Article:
– Alabama 3, ‘Mao Tse Tung Said’
There’s a famous saying upon revolution, the origin of which I forget, that goes something like: the revolution doesn’t come when the dictatorship is at its worst and has everything locked down. The revolution comes when there is a loosening, a relaxation, of state power, where there is a space, to breathe – to get perspective.
Ivan Klima, the Czech writer and playwright, was thrown into Theresienstadt as a child and was just thirteen years old when the war ended. ‘This is merely speculation,’ he writes, ‘but whatever the reason for my survival, I can take neither credit nor blame for it. In this abominable lottery, I had drawn one of the few lucky numbers’.
Among many other horrors, the twentieth century introduced the phenomenon of ‘survivor’s guilt’. Why should I live, the survivor asks, when many good and brave people died? When the question should be: why did these terrors even occur? Klima doesn’t ask it. His aim is to give an accurate record of a time where life was easily lost. There is a stoical feel to the prose.
Theresienstadt was not the only tragedy of the writer’s life, although it took the young Klima a while to realise it. Klima’s father was a doctrinaire communist who welcomed the Soviets as a liberating ally. Whenever friends or neighbours pointed out Stalin’s abuses, he raged and spun about English and French colonialism. Inevitably he was dragged in front of a people’s kangaroo court, accused of sabotage, double-agenting and all kinds of scoundrel things, and kept in solitary confinement for nine months. Instead of fighting the charge, he spent years trying to become ‘rehabilitated’. His son comments: ‘They certainly gave you an idiotic excuse.’
After Stalin’s death came the loosening. The 1956 Communist Congress brought something amazing: criticism of Uncle Joe’s legacy. The Klimas huddled around a radio in shock as Krushchev detailed Stalin’s murder lists and torture of prisoners. Klima’s aunt, who spent many years in the Soviet Union, began to speak:
When she was working in Czech broadcasting at the Moscow radio station, people she was working with would be there one day and then gone the next, and no one dared ask where they were or what had happened to them. No one dared even pronounce their names. And if one of the disappeared had happened to write a book or an article, not a word of it could be cited, and the book was immediately removed from the library and destroyed. Merely cracking a stupid joke or just laughing at it was enough for the security forces to come for the unfortunate person. Sometimes the police would come that very night and sentence him to ten years in a camp in Siberia. Or he would disappear completely, and at most his family would receive a package containing his clothing.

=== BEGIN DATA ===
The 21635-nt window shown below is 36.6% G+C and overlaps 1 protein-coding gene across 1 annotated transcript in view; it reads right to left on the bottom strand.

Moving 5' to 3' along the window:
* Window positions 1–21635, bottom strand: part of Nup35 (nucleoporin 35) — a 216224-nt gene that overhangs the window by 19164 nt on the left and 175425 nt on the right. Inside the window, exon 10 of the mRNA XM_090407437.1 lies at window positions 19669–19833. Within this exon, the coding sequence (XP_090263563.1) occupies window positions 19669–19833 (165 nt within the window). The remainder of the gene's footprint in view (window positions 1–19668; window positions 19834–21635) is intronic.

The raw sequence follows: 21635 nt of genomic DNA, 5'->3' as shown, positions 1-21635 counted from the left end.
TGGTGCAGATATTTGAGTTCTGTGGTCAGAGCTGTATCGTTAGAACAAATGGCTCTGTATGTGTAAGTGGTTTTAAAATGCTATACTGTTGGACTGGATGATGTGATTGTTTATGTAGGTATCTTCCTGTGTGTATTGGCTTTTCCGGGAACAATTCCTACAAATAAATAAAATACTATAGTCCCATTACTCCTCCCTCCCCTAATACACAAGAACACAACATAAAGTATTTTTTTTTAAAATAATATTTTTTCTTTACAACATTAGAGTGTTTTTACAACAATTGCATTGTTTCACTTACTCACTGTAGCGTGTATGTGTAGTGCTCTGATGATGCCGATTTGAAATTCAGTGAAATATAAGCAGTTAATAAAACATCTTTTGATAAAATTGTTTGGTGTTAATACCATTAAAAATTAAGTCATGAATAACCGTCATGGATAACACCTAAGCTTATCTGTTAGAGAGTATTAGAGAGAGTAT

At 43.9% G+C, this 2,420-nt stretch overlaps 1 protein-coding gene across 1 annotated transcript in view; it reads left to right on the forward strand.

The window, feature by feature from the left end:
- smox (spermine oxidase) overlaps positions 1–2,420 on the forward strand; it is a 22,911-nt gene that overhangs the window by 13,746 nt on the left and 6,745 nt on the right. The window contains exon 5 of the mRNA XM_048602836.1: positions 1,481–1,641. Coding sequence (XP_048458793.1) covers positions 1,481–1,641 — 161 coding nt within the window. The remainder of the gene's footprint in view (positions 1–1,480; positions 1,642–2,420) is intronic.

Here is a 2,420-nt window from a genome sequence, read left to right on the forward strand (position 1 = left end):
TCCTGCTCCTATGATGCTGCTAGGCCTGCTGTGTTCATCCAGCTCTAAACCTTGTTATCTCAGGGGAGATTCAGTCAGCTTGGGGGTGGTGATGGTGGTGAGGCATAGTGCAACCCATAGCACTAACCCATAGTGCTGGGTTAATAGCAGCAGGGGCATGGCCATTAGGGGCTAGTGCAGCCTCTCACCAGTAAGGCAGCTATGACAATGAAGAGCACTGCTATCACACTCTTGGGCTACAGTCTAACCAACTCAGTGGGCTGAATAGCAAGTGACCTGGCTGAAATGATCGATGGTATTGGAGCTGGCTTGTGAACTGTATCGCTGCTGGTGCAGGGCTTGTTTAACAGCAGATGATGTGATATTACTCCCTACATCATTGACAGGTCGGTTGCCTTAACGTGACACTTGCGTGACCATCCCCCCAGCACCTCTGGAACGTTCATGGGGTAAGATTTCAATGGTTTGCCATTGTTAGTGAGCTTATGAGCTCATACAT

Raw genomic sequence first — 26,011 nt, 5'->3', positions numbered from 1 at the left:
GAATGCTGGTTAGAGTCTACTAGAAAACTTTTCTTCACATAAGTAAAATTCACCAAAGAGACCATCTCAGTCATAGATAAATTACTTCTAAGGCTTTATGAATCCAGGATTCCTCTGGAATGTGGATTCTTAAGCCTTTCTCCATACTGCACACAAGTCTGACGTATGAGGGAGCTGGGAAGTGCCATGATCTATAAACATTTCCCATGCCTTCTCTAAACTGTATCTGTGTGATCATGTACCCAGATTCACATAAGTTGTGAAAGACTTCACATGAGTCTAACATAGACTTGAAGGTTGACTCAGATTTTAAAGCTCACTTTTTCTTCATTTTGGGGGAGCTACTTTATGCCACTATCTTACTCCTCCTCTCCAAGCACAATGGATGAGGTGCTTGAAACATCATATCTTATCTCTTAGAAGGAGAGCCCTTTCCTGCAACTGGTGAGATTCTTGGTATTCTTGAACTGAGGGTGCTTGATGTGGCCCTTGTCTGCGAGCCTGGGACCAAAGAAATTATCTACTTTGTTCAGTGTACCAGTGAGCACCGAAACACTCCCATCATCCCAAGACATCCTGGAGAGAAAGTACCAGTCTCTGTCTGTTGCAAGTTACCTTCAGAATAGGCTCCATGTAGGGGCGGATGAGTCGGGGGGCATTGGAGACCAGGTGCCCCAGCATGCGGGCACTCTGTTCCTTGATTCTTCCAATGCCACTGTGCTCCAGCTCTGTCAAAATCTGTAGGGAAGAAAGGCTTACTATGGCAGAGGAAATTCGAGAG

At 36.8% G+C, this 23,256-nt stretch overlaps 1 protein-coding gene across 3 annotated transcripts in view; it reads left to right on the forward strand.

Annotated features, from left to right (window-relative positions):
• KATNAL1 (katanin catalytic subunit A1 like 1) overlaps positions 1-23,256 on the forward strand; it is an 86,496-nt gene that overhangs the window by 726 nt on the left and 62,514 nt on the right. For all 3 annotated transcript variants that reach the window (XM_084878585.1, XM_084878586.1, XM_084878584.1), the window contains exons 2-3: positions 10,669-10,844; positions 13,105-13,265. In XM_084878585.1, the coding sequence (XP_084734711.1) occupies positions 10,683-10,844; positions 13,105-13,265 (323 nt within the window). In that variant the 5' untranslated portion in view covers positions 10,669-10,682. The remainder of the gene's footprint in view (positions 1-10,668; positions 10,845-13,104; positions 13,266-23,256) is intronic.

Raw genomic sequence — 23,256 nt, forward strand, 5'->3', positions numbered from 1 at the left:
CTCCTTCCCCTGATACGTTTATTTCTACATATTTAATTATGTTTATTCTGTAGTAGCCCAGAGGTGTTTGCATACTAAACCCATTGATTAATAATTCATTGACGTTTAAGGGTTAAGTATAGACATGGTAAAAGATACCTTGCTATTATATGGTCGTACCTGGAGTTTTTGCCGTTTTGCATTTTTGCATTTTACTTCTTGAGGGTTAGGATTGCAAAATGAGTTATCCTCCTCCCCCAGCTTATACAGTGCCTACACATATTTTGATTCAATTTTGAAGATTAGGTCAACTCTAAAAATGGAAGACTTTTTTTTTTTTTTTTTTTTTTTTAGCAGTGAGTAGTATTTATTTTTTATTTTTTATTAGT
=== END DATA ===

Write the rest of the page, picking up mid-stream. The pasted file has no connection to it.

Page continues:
Why didn’t you tell us this, Klima asked.
Because I lived through it, the aunt said.
Klima’s main phase as a writer came at this time of slight loosening. The dictatorship had lost its peak and knew it, they couldn’t go back, but at the same time the authorities could not embrace total liberalism, and freedom of expression, because that would mean the unravelling of everything they had worked for. We think of censorship as something grand and inquisitorial. But the corrupt, sclerotic and exhausted satellite states, in their monitoring of writers and artists, could only manage a mediocre literalism where fictions were crafted by committee. The historian Keith Lowe writes:
One of [Klima’s] main themes is the huge gap between the way the state portrayed the world and reality as he experienced it. The much-vaunted youth brigades – groups of young pioneers sent to work the fields – turn out to be a bunch of disillusioned, depressed teenagers, whose only ambition is to get drunk and escape to the West. Party functionaries portray themselves as dedicated idealists, but all they do is travel the country chasing women. Construction workers spend their days drinking and playing cards, while state-approved authors are put up in an 18th-century chateau, where they eke out their days pretending to write.
Or as Klima puts it: ‘In all branches of human activity, the average has always prevailed over creativity or even genius, and there has never been a dearth of proficient frauds.’
Writers today pursue the perfect conditions for writing, through expensive courses and retreats; debates are had on how to balance the writing life with commitments to day jobs and families. Klima’s situation, where he needed to produce good work without getting arrested or murdered, was an even trickier balancing act. His play The Castle is about an elite who live in a fabulous castle ‘cut off from all hardships and worries. They hold empty conversations about the people they serve and the work they do, although it is clear they do nothing at all.’ One day a corpse appears on a table, and a stranger appears to investigate. The strange man summons a doctor who in turn calls in the police. The play is a sort of Czech An Inspector Calls and was performed at the Vinohrady Theater. It took a week for the authorities to catch on and the council banned all advertisements for the play, not understanding ‘that such a prohibition was the best kind of advertisement, and the play was always sold out’.
‘And yet there is something distant, almost dreamlike, about this book,’ Lowe says. ‘The Europe we live in today feels so different to the Communist world he describes: it seems almost inconceivable that totalitarian regimes like this were still in power, in the heart of Europe, a mere 25 years ago.’ But perhaps this dreamlike distance is something contributed by the reader – our sense that all this is ancient history and can never happen again.
Can’t happen again?
Can’t happen here?